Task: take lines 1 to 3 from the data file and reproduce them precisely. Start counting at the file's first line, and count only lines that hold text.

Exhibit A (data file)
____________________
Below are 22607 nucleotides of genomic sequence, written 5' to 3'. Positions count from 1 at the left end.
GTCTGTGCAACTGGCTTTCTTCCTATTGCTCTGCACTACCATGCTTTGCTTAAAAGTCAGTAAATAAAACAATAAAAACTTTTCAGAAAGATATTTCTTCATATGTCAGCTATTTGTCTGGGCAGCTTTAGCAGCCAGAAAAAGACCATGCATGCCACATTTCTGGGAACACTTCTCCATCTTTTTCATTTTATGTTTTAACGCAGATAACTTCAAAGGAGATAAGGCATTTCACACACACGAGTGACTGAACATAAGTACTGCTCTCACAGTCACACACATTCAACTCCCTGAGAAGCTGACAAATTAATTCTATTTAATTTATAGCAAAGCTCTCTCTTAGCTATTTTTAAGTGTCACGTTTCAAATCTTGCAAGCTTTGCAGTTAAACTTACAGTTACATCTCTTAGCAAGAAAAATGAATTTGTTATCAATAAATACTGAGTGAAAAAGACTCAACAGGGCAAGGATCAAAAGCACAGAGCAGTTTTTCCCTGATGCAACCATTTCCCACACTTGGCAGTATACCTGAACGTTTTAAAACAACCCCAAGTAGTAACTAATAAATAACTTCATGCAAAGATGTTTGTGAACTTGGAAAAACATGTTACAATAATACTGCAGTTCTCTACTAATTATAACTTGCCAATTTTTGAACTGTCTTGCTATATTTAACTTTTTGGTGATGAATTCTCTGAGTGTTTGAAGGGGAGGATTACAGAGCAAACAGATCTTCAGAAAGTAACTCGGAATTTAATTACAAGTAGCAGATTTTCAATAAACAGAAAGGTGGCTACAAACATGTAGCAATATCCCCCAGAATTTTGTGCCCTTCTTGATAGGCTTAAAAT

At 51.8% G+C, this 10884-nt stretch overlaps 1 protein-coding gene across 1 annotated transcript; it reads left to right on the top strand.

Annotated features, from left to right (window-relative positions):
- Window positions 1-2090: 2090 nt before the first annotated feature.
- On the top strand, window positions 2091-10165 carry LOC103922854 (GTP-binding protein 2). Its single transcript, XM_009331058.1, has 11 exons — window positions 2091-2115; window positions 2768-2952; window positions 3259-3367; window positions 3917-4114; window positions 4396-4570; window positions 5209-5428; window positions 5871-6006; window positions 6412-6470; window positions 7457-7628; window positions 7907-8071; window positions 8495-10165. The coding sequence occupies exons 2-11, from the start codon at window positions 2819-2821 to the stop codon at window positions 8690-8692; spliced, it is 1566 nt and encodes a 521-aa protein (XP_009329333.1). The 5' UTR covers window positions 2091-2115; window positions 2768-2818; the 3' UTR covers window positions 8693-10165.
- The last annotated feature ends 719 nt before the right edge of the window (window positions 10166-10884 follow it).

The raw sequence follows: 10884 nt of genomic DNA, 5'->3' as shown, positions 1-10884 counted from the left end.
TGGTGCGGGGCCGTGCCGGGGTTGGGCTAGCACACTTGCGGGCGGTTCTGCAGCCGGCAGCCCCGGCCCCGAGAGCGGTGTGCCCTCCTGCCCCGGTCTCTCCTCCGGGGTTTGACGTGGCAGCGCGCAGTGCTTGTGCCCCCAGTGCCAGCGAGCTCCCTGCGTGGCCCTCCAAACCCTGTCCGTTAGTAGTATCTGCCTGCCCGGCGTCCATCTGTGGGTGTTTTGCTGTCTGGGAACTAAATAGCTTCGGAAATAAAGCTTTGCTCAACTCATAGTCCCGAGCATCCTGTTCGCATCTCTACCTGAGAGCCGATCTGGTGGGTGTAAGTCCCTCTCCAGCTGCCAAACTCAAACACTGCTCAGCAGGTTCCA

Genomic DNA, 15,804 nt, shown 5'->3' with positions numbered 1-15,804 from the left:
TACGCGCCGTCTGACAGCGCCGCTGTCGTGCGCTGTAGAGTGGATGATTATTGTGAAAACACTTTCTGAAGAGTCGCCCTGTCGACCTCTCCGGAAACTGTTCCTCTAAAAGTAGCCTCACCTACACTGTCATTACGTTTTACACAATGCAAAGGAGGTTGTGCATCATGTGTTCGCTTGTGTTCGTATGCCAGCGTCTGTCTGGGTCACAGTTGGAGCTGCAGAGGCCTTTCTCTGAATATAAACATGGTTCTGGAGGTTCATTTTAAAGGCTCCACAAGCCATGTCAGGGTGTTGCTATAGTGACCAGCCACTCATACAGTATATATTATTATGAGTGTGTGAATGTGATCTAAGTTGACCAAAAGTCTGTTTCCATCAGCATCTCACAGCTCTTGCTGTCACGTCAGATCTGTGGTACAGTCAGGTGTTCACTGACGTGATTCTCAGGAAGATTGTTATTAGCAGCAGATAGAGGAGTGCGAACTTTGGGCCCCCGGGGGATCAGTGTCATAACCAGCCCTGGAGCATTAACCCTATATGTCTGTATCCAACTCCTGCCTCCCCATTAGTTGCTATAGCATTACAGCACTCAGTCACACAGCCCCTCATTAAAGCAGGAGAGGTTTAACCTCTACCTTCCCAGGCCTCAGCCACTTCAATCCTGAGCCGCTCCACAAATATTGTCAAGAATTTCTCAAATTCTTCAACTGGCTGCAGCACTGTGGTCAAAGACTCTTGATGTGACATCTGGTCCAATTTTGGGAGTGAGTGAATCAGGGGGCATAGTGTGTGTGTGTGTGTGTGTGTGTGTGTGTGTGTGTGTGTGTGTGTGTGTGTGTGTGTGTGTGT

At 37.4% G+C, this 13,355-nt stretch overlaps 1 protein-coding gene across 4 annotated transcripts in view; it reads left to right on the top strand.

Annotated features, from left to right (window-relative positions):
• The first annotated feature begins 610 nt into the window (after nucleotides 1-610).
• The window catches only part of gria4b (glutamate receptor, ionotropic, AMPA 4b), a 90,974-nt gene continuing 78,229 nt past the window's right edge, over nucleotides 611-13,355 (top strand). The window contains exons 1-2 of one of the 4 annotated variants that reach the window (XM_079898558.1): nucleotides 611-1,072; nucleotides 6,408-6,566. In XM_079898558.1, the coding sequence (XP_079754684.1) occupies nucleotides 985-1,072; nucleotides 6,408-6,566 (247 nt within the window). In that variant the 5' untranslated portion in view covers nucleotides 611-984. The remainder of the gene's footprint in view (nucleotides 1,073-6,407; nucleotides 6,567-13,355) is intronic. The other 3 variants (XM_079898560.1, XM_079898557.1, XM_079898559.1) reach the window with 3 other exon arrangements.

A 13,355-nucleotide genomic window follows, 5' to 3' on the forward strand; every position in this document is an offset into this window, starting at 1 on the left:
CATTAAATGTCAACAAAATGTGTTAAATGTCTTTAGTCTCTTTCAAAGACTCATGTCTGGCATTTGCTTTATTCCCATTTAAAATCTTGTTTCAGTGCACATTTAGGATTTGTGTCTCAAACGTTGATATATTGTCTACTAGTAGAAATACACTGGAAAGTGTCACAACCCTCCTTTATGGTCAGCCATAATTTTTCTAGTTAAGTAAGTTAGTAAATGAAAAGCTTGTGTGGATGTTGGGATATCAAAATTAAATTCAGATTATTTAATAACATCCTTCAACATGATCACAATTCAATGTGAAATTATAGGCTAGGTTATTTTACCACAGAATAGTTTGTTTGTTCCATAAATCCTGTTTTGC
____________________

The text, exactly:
Below are 22607 nucleotides of genomic sequence, written 5' to 3'. Positions count from 1 at the left end.
GTCTGTGCAACTGGCTTTCTTCCTATTGCTCTGCACTACCATGCTTTGCTTAAAAGTCAGTAAATAAAACAATAAAAACTTTTCAGAAAGATATTTCTTCATATGTCAGCTATTTGTCTGGGCAGCTTTAGCAGCCAGAAAAAGACCATGCATGCCACATTTCTGGGAACACTTCTCCATCTTTTTCATTTTATGTTTTAACGCAGATAACTTCAAAGGAGATAAGGCATTTCACACACACGAGTGACTGAACATAAGTACTGCTCTCACAGTCACACACATTCAACTCCCTGAGAAGCTGACAAATTAATTCTATTTAATTTATAGCAAAGCTCTCTCTTAGCTATTTTTAAGTGTCACGTTTCAAATCTTGCAAGCTTTGCAGTTAAACTTACAGTTACATCTCTTAGCAAGAAAAATGAATTTGTTATCAATAAATACTGAGTGAAAAAGACTCAACAGGGCAAGGATCAAAAGCACAGAGCAGTTTTTCCCTGATGCAACCATTTCCCACACTTGGCAGTATACCTGAACGTTTTAAAACAACCCCAAGTAGTAACTAATAAATAACTTCATGCAAAGATGTTTGTGAACTTGGAAAAACATGTTACAATAATACTGCAGTTCTCTACTAATTATAACTTGCCAATTTTTGAACTGTCTTGCTATATTTAACTTTTTGGTGATGAATTCTCTGAGTGTTTGAAGGGGAGGATTACAGAGCAAACAGATCTTCAGAAAGTAACTCGGAATTTAATTACAAGTAGCAGATTTTCAATAAACAGAAAGGTGGCTACAAACATGTAGCAATATCCCCCAGAATTTTGTGCCCTTCTTGATAGGCTTAAAAT

At 51.8% G+C, this 10884-nt stretch overlaps 1 protein-coding gene across 1 annotated transcript; it reads left to right on the top strand.